And Then There Were Two // Dismissing the small parties?

By Chaim Friedlander

The election campaigns of the chareidi parties were a bit sleepy until last week. After a year of COVID and lockdowns it’s only natural that their usual voters aren’t running to the polling booths. That’s in addition to the still-existing COVID regulations limiting political rallies, which usually galvanize the voting base.
Shas and Yahadut HaTorah have been working on finding a message that the community will connect with. As parties that served in the government, they are seen by some as sharing in the responsibility for the government’s decisions affecting the chareidi community—or at least as not having done enough to stop them.

After working on it for a while, Shas came up with the slogan, “Israel, choose Hashem (which can also translate as ‘vote for’ Hashem).” The slogan is meant to portray the party as representing the broad community of maaminim—chareidim, datiyim and masortiyim. There is no mention of COVID, nor are there pictures of the party’s MKs. The campaign is trying to connect people with the party rather than its specific representatives. The campaign also put out a number of emotional videos illustrating the connection between emunah and the party. However, the public seemed to not be enthused by the campaign.

Yahadut HaTorah tried something similar. Their slogan was “Chareidim first.” Meaning, specifically this year we are raising our flag as the chareidi party so that anyone who identifies with the chareidi community will see Yahadut HaTorah as their political home. They also put out a number of videos, but to seemingly little effect, and there seemed to be a general indifference to the elections among chareidim.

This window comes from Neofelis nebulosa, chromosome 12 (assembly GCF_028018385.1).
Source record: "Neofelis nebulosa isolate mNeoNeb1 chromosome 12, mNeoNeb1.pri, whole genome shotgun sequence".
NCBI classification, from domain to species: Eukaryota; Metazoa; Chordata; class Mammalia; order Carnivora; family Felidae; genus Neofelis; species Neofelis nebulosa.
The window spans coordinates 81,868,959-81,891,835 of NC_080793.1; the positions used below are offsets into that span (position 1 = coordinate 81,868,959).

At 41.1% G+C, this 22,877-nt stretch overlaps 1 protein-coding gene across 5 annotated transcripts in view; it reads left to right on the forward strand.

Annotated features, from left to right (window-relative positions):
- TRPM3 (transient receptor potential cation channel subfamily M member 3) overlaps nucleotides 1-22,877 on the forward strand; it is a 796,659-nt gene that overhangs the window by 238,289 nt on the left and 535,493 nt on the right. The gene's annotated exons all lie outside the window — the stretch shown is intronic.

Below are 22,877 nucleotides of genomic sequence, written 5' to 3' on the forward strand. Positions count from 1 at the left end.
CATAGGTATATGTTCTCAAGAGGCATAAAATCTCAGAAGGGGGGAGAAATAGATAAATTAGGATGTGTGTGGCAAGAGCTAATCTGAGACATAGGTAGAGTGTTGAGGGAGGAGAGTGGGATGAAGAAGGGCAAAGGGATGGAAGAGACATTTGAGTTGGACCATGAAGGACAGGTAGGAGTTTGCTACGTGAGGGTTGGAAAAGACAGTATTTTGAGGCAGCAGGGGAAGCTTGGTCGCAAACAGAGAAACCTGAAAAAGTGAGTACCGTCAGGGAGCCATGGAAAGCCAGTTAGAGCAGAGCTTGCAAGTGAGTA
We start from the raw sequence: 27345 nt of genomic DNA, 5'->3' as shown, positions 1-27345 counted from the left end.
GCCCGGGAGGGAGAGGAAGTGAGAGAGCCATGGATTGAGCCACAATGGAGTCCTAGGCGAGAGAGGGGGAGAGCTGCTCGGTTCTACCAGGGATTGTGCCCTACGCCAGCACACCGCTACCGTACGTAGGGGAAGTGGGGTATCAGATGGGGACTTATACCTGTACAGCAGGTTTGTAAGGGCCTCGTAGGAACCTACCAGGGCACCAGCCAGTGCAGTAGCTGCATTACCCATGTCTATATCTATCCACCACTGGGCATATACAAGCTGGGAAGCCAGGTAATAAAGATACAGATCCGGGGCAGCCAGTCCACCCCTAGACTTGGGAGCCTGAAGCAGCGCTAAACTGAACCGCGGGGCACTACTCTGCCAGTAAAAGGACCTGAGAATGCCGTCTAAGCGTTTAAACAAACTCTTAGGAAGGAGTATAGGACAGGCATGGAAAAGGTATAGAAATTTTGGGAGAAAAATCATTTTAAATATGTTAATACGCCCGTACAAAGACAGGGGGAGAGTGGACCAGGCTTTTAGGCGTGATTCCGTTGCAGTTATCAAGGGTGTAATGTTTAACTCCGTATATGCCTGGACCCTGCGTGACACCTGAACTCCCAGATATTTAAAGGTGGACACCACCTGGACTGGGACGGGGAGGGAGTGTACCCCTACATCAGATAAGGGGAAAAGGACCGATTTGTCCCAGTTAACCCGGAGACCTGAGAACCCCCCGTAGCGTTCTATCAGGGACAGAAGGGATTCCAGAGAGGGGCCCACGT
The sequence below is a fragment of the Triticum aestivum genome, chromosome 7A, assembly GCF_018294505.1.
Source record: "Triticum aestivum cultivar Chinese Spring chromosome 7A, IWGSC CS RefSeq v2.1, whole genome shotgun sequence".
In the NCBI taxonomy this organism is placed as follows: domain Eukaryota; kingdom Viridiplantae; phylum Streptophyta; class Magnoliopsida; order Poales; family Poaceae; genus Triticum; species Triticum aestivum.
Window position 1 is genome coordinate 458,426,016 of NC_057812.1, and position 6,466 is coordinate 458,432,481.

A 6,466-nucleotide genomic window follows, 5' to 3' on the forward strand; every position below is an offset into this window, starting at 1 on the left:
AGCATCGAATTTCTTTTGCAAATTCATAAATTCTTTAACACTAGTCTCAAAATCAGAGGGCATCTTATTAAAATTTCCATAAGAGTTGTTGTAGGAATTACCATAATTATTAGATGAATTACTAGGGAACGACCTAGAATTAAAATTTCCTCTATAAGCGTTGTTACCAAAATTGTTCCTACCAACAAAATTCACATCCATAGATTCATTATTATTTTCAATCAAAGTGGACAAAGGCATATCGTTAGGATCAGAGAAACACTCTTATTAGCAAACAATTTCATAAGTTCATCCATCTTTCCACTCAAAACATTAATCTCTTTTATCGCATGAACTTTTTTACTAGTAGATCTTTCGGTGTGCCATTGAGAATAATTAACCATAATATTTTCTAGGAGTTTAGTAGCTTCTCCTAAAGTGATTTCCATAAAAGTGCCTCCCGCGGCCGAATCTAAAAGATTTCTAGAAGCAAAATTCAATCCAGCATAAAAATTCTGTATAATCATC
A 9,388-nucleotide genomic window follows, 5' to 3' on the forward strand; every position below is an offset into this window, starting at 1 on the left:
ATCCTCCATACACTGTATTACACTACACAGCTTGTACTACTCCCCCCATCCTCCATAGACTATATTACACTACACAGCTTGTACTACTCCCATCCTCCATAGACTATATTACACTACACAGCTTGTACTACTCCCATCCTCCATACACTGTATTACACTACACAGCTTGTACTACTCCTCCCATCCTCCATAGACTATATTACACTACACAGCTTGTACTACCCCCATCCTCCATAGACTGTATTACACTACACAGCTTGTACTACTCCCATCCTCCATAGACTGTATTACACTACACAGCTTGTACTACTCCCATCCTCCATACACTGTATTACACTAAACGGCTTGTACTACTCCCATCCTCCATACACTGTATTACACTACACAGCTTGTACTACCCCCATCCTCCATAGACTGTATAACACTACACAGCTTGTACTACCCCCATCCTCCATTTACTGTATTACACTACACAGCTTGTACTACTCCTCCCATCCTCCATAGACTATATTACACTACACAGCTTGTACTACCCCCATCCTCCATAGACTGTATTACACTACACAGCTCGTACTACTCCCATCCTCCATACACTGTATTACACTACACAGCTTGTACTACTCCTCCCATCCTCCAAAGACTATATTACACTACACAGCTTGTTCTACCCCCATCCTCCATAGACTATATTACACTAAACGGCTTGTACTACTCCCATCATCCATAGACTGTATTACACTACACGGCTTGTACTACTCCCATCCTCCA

The person who gave the chareidi parties a tool to wake up their voters is none other than Avigdor Lieberman. His party’s slogan this time around is “Putting an end to the chareidi government.” This blatant, inciteful message went by without protest, which of course wouldn’t be the case if it were against any other community.

Alongside the campaign, Lieberman stepped up the level of his crass statements against the chareidim and their representatives, with some of his videos displaying a strong hatred for chareidim.

But the straw that broke the camel’s back was one statement in particular. During the course of an interview, he was asked, “Will you work with the chareidim once Netanyahu is no longer prime minister?” Lieberman replied with a huge smile, “There’s no such thing. The chareidim together with Bibi—on one wheelbarrow to a good garbage dump.” This statement, which smacks of anti-Semitism, finally woke up the chiloni politicians to condemn Lieberman’s incitement, even if they did so softly.

Lieberman’s statement also served to awaken the chareidi community. They realized that regardless of any disappointment with the chareidi parties, there are those who want to see them thrown into the dumpster—with all its implications.

It would seem that the biggest gift of this election season for the chareidi parties came from their biggest enemy.


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